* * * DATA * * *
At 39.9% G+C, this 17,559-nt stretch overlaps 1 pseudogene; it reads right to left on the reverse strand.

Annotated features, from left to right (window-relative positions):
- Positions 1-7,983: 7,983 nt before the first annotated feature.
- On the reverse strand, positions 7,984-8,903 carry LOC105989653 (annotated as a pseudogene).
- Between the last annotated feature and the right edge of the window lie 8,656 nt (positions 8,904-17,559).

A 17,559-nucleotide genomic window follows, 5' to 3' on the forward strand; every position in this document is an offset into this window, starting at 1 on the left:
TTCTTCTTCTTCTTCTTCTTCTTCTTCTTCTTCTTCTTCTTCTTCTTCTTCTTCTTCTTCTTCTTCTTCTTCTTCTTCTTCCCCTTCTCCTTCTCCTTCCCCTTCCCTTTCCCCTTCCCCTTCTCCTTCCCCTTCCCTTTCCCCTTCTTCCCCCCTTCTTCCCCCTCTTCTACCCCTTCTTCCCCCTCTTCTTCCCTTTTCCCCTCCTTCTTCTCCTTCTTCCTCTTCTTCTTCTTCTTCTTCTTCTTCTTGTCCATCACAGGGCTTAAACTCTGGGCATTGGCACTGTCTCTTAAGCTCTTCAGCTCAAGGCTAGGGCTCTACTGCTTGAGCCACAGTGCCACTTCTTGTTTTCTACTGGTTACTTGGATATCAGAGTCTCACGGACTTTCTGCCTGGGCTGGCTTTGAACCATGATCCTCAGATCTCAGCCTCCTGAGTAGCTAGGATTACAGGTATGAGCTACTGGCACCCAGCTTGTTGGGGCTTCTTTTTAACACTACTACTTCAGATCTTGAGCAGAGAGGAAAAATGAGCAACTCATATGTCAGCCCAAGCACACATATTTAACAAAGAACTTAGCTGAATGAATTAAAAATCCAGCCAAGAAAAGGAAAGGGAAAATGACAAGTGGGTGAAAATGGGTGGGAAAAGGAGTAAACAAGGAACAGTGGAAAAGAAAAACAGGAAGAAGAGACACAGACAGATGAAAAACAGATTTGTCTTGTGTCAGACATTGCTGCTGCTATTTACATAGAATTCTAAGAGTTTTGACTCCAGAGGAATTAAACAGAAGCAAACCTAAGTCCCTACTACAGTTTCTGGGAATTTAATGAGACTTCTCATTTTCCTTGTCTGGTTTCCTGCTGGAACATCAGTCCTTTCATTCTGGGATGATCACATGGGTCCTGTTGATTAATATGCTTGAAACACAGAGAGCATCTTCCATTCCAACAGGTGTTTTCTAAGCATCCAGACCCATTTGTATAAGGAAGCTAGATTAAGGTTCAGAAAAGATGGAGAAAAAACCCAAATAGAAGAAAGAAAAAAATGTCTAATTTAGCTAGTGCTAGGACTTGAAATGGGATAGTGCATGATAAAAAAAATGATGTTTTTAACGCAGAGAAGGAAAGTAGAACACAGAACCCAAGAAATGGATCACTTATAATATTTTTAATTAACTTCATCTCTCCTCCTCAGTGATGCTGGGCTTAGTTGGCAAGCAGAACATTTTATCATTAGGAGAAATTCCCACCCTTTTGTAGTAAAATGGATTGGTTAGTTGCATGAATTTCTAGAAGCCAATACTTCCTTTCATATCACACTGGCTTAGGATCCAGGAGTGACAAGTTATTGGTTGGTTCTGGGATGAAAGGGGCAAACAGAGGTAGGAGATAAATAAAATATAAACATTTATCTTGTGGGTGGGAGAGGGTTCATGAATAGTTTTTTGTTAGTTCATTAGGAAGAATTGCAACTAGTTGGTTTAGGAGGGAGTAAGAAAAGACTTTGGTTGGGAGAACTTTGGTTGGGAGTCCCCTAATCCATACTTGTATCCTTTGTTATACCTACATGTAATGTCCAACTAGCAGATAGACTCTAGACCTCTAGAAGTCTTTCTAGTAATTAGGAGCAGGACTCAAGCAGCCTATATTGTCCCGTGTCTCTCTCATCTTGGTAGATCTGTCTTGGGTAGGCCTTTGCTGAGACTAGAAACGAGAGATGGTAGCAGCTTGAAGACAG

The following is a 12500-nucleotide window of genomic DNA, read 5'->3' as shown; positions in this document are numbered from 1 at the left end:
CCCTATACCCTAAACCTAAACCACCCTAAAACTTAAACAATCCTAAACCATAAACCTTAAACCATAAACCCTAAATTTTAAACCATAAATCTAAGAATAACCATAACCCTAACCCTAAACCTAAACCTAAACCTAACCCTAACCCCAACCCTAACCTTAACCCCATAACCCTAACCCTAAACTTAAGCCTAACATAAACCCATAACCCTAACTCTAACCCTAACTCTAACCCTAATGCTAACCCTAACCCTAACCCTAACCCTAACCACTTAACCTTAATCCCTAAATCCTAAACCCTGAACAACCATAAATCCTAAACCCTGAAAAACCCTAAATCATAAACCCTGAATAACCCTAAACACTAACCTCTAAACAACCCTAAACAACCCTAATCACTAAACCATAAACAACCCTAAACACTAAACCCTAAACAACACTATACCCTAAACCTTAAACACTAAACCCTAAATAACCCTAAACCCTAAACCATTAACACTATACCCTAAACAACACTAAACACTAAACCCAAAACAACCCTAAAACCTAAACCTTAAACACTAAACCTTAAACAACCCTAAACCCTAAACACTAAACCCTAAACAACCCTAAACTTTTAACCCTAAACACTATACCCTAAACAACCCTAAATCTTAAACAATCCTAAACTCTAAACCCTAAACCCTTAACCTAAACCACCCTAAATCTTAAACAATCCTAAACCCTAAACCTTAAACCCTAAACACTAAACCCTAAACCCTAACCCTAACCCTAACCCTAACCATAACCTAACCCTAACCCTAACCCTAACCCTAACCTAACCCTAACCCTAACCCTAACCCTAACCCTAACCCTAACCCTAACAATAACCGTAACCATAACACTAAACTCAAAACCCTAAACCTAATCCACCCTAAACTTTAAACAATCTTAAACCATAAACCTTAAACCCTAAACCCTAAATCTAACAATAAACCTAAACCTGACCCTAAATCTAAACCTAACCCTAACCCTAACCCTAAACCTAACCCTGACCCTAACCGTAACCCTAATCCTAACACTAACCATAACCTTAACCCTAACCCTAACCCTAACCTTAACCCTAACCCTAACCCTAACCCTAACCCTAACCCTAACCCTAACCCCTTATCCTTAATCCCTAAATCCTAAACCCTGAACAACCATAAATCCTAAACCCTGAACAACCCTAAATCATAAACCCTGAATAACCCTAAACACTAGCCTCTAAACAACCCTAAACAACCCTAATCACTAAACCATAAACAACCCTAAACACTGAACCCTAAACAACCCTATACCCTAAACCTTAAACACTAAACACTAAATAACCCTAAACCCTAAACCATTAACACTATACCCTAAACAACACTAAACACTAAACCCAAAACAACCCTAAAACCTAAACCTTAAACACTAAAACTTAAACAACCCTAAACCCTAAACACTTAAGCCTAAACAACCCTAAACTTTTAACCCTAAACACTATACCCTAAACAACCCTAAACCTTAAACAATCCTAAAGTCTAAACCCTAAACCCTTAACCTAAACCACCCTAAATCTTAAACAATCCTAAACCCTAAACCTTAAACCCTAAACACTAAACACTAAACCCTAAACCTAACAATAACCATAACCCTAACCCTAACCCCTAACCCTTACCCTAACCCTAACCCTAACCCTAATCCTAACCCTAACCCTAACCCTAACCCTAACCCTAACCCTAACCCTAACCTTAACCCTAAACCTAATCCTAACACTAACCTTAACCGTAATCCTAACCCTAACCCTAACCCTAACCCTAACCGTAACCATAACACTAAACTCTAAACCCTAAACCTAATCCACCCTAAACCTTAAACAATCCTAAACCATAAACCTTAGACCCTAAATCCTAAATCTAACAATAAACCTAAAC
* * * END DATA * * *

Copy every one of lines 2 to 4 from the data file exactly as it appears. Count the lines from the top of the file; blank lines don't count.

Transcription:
Annotated features, from left to right (window-relative positions):
- Positions 1-7,983: 7,983 nt before the first annotated feature.
- On the reverse strand, positions 7,984-8,903 carry LOC105989653 (annotated as a pseudogene).